In the underdeveloped world, problems stem from other issues that are beyond doctors’ control: geopolitical events, economic and social problems, and even natural disasters. In many cases, it’s the total lack of healthcare infrastructure that is the problem. In some countries, wars, government corruption, and the high patient-to-physician ratio make the goal of “serving humanity” seem almost idealistic. Healthcare workers and volunteers who hope to make life easier for people in the troubled spots of the world face many challenges and dangers. And the same applies to physicians, as these are some of the biggest challenges doctors have to face in the underdeveloped word.
4. Incurable diseases, the re-emergence of older deadly diseases, and the emergence of “superbugs” for which medical science has little remedy.
Doctors have probably always felt helpless and frustrated in the face of incurable diseases. Doctors and other healthcare workers now have to deal with the strains of superbugs that are emerging. These include increasingly antibiotic-resistant bacteria (thanks in large part to the overuse and misuse of antibiotics throughout the food chain), and new strains of viruses that keep medical researchers and healthcare workers on their toes. Hospitals are breeding grounds for many of these bugs. Despite their best efforts, it sometimes seems that doctors are losing the war against these microscopic enemies that are claiming millions of lives all over the world.
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5. Stress, burnout, and lack of work-life balance.
These may seem like personal problems at first glance, but they can seriously affect a doctor’s performance. Notwithstanding the perks that come with any position of authority and respect, being a physician has always been a stressful occupation. After all, doctors hold people’s lives in their hands. Today’s doctors, however, face a confluence of factors – including those listed above – that make their jobs particularly stressful. Perhaps the worst news in this regard is that physicians have a higher than average suicide rate, more than likely due to untreated depression. In the U.S., the suicide rate among female doctors is 2.3 times the national average, and the suicide rate of male doctors is 1.4 times higher. For several reasons, doctors also have a higher than average rate of alcoholism and drug abuse.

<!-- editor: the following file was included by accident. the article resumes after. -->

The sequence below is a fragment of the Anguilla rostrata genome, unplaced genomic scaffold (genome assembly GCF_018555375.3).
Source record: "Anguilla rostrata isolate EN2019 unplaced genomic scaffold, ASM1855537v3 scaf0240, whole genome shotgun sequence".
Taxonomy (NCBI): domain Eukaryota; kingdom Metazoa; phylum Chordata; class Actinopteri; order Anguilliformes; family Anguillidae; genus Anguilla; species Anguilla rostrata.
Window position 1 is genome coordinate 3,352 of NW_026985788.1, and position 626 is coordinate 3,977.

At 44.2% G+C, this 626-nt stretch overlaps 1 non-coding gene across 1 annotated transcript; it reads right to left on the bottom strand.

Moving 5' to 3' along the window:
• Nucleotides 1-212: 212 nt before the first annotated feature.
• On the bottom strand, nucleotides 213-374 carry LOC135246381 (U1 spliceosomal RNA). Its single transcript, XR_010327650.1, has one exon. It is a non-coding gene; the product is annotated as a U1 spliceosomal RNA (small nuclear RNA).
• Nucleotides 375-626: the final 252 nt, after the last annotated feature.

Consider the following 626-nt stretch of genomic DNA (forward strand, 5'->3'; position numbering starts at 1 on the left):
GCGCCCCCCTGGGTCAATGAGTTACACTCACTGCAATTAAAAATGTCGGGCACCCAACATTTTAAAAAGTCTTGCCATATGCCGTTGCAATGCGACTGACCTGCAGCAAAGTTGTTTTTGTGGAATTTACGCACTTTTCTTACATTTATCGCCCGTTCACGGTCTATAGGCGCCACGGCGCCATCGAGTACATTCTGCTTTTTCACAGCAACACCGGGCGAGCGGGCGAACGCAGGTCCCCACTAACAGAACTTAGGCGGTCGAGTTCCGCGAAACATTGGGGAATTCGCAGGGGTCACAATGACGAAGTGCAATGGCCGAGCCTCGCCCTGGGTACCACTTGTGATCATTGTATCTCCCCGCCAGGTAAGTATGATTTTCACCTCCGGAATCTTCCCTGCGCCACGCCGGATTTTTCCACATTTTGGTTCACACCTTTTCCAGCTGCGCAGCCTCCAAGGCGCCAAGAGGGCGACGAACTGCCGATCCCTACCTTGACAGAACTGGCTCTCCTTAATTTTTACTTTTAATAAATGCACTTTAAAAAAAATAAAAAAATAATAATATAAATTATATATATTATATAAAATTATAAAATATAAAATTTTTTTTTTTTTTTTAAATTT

Many doctors work 80 hours or more weekly, and relatively little of that time is spent actually interacting with patients. Doctors and their staff spend so much time complying with new regulations, adapting to new technology, and addressing the economics of maintaining a practice, it’s no wonder burnout remains a constant threat. “The unavoidable fact is that unhappy physicians make for a poorer healthcare system,” wrote the authors of a December 2013 article on the Medical Economics web site. Though this article primarily focused on U.S. doctors, burnout and frustration are also a problem with overworked, underpaid doctors all over the world, perhaps especially in countries with bureaucratic healthcare systems.
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The above isn’t intended to discourage any enthusiastic, qualified candidate from becoming a doctor. To the contrary: the world will continue to need good doctors. Doctors make positive contributions, so the desire to serve humanity is both praiseworthy and reasonable. The key for a prospective doctor is to manage his or her expectations, by acknowledging the challenges associated with the profession. Facing up to these realities can help doctors live up to the ideals that drove them to medicine in the first place.